The 1807 Treaty of Detroit ceded the olive-colored area in southeast Michigan. The treaty also ceded the dark yellow area north of the Maumee River in northwest Ohio.
The Treaty of Detroit was a treaty between the United States and the Ottawa, Chippewa, Wyandot and Potawatomi Native American nations. The treaty was signed at Detroit, Michigan on November 17, 1807, with William Hull, governor of the Michigan Territory and superintendent of Indian affairs the sole representative of the U.S.
With this treaty, the First Nations ceded claim to a large portion of land in what is now Southeast Michigan and northwest Ohio. The boundary definition in the treaty began with the “mouth of the Miami river of the lakes” or what is now known as the Maumee River at Toledo, Ohio. From there the boundary ran up the middle of the river to the mouth of the Auglaize River at what is now Defiance, Ohio, then due north until it intersected a parallel of latitude at the outlet of Lake Huron into the St. Clair River.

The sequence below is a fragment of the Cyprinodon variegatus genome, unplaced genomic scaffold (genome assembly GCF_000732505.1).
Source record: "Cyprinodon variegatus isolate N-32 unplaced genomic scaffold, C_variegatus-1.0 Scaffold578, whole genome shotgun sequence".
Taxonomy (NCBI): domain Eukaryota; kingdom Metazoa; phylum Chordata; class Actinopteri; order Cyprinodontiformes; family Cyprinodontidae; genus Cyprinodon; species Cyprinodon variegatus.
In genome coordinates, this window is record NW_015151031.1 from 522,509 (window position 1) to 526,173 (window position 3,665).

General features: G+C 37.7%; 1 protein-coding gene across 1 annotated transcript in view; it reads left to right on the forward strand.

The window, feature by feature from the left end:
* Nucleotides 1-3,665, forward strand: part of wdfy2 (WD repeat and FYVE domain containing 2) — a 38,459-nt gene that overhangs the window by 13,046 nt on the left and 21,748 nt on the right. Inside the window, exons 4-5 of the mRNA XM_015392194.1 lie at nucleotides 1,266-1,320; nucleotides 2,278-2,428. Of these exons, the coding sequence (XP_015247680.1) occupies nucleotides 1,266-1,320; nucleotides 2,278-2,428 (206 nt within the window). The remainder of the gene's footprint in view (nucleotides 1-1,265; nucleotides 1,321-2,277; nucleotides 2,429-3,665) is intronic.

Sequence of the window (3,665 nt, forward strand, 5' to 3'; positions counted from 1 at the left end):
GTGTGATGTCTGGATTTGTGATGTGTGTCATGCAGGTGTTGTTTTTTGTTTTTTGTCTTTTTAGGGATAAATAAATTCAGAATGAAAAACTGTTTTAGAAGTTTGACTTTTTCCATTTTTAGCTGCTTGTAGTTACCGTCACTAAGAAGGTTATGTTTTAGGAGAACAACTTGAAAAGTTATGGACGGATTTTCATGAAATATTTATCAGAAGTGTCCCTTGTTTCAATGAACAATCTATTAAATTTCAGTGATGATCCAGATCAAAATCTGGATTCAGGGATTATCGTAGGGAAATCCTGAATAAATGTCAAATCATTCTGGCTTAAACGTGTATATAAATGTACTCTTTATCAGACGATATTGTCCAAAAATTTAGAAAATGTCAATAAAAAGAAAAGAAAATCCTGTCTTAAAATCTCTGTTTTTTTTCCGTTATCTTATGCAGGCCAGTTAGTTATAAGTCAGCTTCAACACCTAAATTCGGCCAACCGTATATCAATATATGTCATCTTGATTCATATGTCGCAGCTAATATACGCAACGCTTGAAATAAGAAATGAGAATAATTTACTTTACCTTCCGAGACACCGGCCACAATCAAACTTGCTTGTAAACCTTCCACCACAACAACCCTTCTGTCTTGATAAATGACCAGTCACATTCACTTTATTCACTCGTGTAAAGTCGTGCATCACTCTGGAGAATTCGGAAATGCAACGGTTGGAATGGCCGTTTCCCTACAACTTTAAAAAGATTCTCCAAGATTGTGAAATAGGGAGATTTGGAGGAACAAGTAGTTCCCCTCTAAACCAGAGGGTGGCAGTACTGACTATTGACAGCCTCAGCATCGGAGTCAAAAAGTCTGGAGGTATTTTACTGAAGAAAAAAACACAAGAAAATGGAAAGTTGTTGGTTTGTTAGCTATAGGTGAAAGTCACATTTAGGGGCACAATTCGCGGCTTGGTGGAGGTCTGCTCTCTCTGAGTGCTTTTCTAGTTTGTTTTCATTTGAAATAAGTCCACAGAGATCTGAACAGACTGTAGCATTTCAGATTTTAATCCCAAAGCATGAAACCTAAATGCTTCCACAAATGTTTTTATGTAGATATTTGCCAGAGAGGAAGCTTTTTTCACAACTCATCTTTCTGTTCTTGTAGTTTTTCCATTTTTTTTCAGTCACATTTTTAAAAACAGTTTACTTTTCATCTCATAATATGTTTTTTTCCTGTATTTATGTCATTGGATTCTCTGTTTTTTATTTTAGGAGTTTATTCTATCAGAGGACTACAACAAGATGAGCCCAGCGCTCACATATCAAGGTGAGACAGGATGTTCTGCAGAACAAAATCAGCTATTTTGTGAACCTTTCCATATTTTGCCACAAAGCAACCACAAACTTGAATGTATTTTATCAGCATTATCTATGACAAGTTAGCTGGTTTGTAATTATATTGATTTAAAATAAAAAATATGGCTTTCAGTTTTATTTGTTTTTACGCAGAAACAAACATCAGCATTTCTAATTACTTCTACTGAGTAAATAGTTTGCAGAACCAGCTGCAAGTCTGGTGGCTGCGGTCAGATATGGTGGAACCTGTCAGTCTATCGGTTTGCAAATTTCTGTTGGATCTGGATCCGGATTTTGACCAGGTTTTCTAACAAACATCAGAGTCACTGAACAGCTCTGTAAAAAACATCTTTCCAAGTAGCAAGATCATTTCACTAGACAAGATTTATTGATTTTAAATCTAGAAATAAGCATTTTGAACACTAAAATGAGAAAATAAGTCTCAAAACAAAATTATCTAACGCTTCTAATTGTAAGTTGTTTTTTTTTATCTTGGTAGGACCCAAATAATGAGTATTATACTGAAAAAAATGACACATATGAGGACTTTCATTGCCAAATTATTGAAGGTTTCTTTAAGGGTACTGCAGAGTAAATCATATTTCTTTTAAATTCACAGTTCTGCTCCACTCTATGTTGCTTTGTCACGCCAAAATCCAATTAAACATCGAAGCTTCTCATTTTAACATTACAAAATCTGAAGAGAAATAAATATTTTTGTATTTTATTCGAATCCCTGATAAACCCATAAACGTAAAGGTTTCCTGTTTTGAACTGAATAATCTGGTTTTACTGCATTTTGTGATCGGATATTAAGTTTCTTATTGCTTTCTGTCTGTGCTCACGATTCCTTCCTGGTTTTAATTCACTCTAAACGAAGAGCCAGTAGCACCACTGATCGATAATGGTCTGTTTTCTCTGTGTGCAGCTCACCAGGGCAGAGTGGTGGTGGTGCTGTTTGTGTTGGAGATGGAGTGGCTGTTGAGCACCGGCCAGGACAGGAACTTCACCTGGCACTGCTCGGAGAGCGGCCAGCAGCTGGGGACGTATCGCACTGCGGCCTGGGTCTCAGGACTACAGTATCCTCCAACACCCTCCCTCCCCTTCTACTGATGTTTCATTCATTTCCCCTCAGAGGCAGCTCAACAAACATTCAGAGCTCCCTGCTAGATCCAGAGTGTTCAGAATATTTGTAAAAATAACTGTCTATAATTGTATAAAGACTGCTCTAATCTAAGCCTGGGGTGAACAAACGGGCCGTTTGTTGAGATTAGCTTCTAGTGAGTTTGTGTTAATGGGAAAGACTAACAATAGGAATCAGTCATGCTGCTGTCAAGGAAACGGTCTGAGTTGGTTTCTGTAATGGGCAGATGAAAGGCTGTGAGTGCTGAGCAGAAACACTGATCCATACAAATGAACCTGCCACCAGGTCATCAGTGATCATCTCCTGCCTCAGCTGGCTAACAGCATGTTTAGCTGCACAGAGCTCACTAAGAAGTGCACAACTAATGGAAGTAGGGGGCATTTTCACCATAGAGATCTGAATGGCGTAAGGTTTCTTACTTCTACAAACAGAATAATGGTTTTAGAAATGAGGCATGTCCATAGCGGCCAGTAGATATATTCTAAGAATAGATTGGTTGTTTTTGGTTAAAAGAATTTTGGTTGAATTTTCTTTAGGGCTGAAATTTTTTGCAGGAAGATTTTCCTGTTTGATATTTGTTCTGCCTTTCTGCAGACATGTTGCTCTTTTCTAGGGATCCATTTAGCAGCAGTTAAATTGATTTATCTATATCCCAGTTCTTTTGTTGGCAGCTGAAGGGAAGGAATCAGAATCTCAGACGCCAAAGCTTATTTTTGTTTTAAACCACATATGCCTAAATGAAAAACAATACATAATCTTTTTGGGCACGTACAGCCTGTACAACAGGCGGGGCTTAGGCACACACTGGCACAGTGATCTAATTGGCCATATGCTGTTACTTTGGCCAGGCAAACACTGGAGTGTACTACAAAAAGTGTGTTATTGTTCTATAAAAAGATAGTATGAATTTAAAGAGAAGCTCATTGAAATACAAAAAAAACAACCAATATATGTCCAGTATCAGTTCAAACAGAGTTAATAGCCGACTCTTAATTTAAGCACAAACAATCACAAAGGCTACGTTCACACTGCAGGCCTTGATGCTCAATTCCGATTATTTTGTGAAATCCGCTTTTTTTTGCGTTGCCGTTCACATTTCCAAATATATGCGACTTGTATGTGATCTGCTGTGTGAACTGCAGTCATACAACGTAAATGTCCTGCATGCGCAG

For more information, see Treaty of Detroit Wikipedia entry
Treaty of Detroit info from Central Michigan University Clarke Historical Library.
Why is a rock out in Lake Huron noted on this 1837 map of Michigan’s Native Americans? Because it was a landmark in the 1807 Treat of Detroit. https://tinyurl.com/Treaty-of-Detroit …
The White Rock of Lake Huron.
Map image courtesy of the MSU Maps Library.